Greasemonkey and a Challenge to Notions of Authorship

Greasemonkey and a Challenge to Notions of Authorship

Brian D. Ballentine (West Virginia University, USA)
DOI: 10.4018/978-1-59140-999-1.ch002
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This chapter introduces Greasemonkey, a new extension for the Firefox browser, which enables users to alter the behavior and appearance of Web pages as the pages load. The chapter claims that Greasemonkey is forcing a reevaluation of what it means to be an author in digital environments. Using Michel Foucault’s (1979) original question, “What is an author?” the chapter argues that creators of Greasemonkey scripts take on the additional roles of designer and programmer. Also, the chapter cautions that since Greasemonkey scripts have the ability to alter the layout, navigation, and advertising on a Web page, there may be legal ramifi cations in the future for this open source project.

Key Terms in this Chapter

Active Browsing: Using Greasemonkey scripts allows individuals browsing a Web site to take control and alter that site’s appearance and even functionality. The term active browsing is used in contrast to what Greasemonkey users deem the traditional, passive approach to Web browsing.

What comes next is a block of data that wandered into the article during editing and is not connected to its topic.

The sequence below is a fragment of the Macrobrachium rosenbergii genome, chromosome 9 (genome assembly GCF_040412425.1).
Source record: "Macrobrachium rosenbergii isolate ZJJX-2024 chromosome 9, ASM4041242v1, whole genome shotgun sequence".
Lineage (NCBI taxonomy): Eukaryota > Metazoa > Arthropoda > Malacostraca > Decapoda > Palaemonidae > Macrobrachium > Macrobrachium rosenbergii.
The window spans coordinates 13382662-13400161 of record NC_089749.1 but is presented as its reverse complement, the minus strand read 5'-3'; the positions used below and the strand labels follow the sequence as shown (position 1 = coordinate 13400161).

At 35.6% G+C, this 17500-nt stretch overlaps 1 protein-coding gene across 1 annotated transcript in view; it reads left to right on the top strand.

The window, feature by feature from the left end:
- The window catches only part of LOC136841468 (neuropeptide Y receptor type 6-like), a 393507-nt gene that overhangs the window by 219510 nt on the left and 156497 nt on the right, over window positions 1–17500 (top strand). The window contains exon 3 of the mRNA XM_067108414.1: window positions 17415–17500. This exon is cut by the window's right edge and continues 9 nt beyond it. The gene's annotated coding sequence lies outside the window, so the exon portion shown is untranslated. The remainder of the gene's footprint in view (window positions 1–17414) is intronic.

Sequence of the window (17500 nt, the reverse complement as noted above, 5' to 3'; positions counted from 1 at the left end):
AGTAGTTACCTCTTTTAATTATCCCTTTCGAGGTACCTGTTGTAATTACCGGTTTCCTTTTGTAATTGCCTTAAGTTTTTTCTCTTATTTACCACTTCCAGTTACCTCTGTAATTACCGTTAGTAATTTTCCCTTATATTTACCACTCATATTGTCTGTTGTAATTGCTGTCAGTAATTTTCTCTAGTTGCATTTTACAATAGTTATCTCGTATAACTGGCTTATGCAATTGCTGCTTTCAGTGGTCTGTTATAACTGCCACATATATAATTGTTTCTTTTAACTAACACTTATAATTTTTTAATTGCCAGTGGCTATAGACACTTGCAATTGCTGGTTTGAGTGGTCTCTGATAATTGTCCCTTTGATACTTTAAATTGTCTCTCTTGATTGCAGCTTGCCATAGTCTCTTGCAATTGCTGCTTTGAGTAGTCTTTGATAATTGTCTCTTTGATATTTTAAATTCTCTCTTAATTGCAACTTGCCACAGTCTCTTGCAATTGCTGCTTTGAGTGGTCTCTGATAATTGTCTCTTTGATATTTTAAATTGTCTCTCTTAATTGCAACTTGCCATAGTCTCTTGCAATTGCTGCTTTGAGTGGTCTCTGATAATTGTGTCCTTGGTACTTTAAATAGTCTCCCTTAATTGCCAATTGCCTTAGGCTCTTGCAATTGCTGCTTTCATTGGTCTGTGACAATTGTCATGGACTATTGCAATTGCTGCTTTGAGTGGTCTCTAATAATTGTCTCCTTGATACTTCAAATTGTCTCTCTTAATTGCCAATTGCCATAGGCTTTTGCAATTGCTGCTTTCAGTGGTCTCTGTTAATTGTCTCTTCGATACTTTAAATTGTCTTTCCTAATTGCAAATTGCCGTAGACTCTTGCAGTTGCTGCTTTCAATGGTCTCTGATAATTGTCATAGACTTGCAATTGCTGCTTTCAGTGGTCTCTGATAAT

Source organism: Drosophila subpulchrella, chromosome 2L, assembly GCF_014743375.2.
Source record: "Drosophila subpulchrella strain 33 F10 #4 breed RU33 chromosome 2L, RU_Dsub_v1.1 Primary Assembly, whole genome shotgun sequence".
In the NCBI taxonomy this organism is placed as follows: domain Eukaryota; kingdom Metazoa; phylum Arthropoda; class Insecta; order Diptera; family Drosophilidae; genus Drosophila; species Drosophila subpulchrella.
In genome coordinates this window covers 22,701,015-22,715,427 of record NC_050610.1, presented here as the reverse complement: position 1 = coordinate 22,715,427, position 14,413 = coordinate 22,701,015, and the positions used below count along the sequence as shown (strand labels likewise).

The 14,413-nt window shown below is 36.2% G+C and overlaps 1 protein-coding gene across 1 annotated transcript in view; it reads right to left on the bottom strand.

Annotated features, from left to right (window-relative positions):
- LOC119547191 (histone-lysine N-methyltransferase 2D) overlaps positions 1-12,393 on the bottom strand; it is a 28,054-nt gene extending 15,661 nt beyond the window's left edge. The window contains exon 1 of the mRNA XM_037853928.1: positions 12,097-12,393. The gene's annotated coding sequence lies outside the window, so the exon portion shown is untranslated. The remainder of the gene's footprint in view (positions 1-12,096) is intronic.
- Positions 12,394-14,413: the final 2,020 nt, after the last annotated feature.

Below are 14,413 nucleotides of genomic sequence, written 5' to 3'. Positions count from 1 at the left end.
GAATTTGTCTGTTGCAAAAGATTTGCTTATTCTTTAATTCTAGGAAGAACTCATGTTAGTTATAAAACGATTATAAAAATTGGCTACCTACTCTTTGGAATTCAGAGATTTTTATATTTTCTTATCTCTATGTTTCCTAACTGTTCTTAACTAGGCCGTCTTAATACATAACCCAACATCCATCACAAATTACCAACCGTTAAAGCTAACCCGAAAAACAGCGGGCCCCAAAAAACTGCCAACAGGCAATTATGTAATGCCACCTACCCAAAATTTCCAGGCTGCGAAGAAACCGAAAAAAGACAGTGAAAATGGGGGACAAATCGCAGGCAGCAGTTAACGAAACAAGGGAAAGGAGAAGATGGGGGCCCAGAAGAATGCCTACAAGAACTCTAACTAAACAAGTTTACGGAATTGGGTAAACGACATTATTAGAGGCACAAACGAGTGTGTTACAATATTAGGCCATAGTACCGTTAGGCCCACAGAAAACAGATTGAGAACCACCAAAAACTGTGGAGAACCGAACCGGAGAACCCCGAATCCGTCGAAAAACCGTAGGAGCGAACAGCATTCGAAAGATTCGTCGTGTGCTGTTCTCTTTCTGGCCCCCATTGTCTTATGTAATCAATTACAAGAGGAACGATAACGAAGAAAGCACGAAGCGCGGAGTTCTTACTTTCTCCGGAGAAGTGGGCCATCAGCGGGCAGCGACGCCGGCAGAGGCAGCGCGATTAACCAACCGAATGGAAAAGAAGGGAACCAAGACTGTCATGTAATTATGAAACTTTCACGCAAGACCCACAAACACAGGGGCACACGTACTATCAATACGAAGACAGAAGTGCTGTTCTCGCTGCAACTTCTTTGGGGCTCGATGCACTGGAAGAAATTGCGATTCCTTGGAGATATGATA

Author-Function: Michel Foucault developed this term to call into question our ideas about what it means currently to create a work or a text. His definition of a text extends beyond traditional printed works and into other media. The author-function is not a direct analog for the person or individual we call the author. Rather, it is our understanding of how text is produced, distributed, and consumed. Foucault states that the idea of an author has not always existed and that there may be a time when a text is produced, distributed, and consumed without the individual we call the author.

Book Burro: A Greasemonkey script that works with’s Web site. The script displays competing pricing as well as library availability of a book found on Amazon’s site.

JavaScript: An object-oriented, cross-platform, Web scripting language originally developed by Netscape Communications, JavaScript is most commonly used for client side applications.

Greasemonkey: An extension for the Mozilla Firefox browser that enables users to install client-side user scripts that alter the behavior and appearance of Web pages. The alterations occur as a Web page is downloaded and rendered in a user’s Web browser. The alterations occur without the consent of the site owners.

NAPSTER: The first peer-to-peer file-sharing service that by the middle of 2000 had millions of users. Record industries sued Napster for facilitating the free exchange of copyrighted material. By July of 2001, Napster was shut down.

User Scripts: Computer programming that can be activated in order to alter the appearance of a Web page.

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